This article reports results from the study with female college students. In this investigation a quantitative, mixed-design vignette study was conducted in Spain in 2015 with 191 female university students to explore young women’s preferences for different types of sexual relationships, hooking up and stable relationships. In this examination as well as in the discussion of the findings, we considered results from prior research [5, 8] that indicate the power of the coercive discourse in sexual-affective socialization. This article solely discusses data about participants’ responses for men with violent attitudes and behavior. The reason for this choice is that this article focuses on the evidence showing how the dominant coercive discourse, which associates attraction to men with violent attitudes and behaviors, impacts the preferences of 191 young women in Spain. This decision has behind it the researchers concern about the impact on young women that the prevention campaigns for gender violence in Spain are not evidence-based and do not put the focus on identifying and rejecting these violent attitudes and behaviors in all types of relationships, both stable and sporadic. Other articles in progress put the focus on other factors that the Free Teen Desire research project has analyzed. Also, following the scientific literature on gender and masculinities [33], it was assumed in the study that not all dominant traditional masculinities or hegemonic masculinities are violent, yet all violent masculinities are dominant. In our study, the violent male behaviors and attitudes of dominant men presented to participants were illustrations of what the international scientific literature has detailed as constituting psychological, physical or sexual violence against women [34].

This research is undertaken at a promising moment. Since the end of 2016, the 2004 Spanish Act against Gender Violence has been again in the public debate because of the reopened discussion about its mistake of ignoring violence perpetuated against women by other actors different that the partner or ex-partner. Steps are being made by different actors in order to achieve that the Spanish Parliament amend the 2004 Act along the lines of widening its definition of what constitutes gender violence, in line with the Convention on the Elimination of all forms of Discrimination Against Women (CEDAW) and the Council of Europe Convention on preventing and combating violence against women and domestic violence (Istanbul Convention), ratified by Spain. This will involve considering gender violence in other domains, besides domestic violence, including dating violence. If this amendment materializes, it will be a crucial milestone in the fight against gender violence. At the time of writing this article that debate is stalled and there has not yet been any modification of the 2004 Spanish Act against Gender Violence. Research data can be central to support and inform this change in the law, as well as to base in scientific evidence related policies and strategies both already in place and future ones that will result from the extension of what is understood as gender violence in the law. The research conducted in the Free Teen Desire research project, and reported partially in this article, is a contribution in this regard.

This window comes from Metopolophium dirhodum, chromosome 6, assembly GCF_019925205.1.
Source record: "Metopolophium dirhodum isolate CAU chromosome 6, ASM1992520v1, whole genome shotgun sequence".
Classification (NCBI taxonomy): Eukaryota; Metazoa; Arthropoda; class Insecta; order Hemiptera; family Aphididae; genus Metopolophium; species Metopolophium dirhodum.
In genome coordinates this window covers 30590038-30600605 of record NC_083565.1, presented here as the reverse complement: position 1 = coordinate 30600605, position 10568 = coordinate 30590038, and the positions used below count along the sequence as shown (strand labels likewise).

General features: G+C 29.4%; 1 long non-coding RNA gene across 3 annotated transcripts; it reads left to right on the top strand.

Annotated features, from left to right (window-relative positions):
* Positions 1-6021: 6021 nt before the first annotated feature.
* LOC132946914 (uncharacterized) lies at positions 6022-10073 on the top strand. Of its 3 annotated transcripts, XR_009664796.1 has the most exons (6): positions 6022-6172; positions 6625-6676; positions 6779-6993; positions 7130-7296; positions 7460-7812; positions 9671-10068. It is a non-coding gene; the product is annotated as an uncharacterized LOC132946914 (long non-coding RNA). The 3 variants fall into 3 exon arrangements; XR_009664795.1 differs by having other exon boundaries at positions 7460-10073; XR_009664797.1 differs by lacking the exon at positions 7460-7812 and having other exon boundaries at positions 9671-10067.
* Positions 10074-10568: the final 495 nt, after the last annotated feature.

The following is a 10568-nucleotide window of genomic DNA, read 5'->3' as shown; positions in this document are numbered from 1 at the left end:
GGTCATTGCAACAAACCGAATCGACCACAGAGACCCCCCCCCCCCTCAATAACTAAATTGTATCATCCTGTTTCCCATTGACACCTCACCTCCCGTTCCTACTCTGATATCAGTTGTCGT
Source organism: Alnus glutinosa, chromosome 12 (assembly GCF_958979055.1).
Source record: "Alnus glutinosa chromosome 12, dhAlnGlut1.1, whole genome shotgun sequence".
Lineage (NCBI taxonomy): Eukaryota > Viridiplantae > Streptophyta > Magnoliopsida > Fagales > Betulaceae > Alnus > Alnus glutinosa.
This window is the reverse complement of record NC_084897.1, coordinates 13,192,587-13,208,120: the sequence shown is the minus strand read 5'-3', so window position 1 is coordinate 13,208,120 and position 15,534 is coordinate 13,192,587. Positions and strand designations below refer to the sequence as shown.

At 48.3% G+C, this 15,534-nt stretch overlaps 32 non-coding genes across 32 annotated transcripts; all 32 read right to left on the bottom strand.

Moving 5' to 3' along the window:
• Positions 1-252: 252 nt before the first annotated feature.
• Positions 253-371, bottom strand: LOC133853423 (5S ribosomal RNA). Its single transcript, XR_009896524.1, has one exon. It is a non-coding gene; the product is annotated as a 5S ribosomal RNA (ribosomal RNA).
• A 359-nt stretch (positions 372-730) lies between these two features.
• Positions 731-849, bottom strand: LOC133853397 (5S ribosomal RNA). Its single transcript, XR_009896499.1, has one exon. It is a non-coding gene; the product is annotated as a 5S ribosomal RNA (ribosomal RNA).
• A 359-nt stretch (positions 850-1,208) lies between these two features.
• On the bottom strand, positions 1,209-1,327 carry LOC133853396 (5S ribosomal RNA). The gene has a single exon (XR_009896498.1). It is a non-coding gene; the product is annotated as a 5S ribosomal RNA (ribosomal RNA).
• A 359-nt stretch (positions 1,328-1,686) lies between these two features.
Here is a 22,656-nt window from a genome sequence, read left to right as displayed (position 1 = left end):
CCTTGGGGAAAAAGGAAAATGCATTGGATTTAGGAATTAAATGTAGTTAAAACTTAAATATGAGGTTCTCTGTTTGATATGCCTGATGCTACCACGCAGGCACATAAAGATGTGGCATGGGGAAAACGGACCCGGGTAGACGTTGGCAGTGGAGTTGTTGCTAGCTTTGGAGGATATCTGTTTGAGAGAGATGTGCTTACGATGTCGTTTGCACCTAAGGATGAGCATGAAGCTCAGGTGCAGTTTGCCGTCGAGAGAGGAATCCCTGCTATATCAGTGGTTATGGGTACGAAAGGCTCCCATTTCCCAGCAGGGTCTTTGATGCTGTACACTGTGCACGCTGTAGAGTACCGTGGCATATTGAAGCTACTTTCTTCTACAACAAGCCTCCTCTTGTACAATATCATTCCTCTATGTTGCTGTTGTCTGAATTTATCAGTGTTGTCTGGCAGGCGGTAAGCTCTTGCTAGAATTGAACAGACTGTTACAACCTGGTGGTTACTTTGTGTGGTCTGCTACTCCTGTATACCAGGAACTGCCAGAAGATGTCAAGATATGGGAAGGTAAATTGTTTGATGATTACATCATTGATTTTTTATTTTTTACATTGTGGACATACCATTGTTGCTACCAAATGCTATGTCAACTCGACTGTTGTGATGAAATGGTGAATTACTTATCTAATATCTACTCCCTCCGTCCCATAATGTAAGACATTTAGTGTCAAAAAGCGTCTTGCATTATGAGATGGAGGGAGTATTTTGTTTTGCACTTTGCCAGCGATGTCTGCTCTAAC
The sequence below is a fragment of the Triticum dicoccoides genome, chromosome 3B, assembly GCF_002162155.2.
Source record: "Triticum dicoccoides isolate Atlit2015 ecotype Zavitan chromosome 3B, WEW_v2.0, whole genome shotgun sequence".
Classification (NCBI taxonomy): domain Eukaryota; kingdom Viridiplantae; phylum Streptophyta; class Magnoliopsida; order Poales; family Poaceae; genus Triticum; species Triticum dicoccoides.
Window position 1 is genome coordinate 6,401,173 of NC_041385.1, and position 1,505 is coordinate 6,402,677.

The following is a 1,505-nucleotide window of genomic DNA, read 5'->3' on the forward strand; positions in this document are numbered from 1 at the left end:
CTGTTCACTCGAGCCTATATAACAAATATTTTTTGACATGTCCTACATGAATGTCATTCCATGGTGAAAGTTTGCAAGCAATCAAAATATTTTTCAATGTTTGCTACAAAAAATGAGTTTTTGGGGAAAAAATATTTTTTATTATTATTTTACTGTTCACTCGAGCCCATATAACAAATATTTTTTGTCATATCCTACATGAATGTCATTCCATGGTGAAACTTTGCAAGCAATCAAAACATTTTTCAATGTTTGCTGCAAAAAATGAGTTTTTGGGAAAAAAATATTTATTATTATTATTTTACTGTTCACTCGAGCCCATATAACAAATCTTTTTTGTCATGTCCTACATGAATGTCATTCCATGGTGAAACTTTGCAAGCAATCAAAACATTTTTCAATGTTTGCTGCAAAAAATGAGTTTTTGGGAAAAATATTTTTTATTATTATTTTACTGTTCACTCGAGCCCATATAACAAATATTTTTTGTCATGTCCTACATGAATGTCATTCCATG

Methods

Participants

The participants included 191 first-year female students who were aged 18–29 years (mean age 19.78 years) studying a degree in education at two public Spanish universities. Among the respondents, we reported one missing case. All participants took part in the study on a voluntary basis. A total of 176 students (92.14%) reported European white heritage; 4 students (2.09%) reported Arabic heritage; 3 (1.57%) reported Latin heritage; 1 (0.52%) reported Roma heritage; 1 (0.52%) reported other cultural or ethnic origin, and 6 (3.14%) did not answer this question. This demographic composition was consistent with the lack of diversity in the Spanish institutions of higher education: for the period 2014–2015, the percentage of foreign students in Spanish universities was 4.01%.16

The study participants were divided into the following four groups: group 1 (n = 61), group 2 (n = 55), group 3 (n = 48), and group 4 (n = 27). These groups were natural, as they corresponded to the same four class groups that participated in the project.

Instrument and measures